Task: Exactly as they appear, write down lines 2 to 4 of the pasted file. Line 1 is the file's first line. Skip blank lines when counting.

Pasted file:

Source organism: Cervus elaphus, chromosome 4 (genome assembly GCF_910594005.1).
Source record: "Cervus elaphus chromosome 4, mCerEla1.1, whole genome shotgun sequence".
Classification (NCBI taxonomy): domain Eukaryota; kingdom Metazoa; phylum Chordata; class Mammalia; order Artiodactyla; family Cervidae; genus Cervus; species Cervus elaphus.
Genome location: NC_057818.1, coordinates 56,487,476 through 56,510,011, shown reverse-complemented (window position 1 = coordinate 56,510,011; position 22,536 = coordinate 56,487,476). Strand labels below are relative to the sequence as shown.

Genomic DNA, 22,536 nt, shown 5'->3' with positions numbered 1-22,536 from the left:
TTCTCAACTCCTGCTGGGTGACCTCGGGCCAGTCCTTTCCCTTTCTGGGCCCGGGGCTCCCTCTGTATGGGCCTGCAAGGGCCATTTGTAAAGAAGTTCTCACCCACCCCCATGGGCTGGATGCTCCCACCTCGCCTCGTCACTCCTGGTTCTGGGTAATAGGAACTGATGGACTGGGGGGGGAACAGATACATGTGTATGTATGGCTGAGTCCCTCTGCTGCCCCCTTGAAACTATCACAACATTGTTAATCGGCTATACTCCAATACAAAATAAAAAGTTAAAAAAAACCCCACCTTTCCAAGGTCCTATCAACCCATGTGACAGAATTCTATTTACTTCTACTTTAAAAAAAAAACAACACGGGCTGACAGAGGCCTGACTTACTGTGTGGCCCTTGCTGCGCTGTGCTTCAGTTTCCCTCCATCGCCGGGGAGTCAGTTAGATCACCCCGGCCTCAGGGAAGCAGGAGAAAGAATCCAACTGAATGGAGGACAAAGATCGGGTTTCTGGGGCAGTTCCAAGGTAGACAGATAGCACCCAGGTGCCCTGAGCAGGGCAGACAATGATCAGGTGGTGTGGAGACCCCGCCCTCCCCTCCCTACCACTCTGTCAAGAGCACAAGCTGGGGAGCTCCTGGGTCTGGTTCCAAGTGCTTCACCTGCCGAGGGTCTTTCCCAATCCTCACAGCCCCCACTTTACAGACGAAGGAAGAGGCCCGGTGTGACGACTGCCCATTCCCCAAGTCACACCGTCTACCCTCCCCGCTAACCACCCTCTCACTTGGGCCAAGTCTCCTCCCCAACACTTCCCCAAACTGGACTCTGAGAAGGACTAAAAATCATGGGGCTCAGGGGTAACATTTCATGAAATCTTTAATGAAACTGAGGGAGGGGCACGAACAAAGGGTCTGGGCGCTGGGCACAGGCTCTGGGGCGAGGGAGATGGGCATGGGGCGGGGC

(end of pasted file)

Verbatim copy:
Source record: "Cervus elaphus chromosome 4, mCerEla1.1, whole genome shotgun sequence".
Classification (NCBI taxonomy): domain Eukaryota; kingdom Metazoa; phylum Chordata; class Mammalia; order Artiodactyla; family Cervidae; genus Cervus; species Cervus elaphus.
Genome location: NC_057818.1, coordinates 56,487,476 through 56,510,011, shown reverse-complemented (window position 1 = coordinate 56,510,011; position 22,536 = coordinate 56,487,476). Strand labels below are relative to the sequence as shown.